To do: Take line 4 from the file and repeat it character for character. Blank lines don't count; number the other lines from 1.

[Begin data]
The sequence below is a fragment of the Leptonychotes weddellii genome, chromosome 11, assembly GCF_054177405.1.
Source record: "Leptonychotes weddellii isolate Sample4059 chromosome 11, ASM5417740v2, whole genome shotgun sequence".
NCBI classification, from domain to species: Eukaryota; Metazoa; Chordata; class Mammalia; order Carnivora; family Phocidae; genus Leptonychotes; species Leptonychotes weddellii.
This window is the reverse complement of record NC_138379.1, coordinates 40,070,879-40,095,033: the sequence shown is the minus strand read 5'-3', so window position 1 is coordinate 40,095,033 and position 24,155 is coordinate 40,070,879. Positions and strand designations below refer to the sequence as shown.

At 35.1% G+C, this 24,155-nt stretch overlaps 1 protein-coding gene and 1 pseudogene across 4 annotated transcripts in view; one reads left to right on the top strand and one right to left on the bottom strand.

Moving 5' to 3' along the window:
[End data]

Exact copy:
This window is the reverse complement of record NC_138379.1, coordinates 40,070,879-40,095,033: the sequence shown is the minus strand read 5'-3', so window position 1 is coordinate 40,095,033 and position 24,155 is coordinate 40,070,879. Positions and strand designations below refer to the sequence as shown.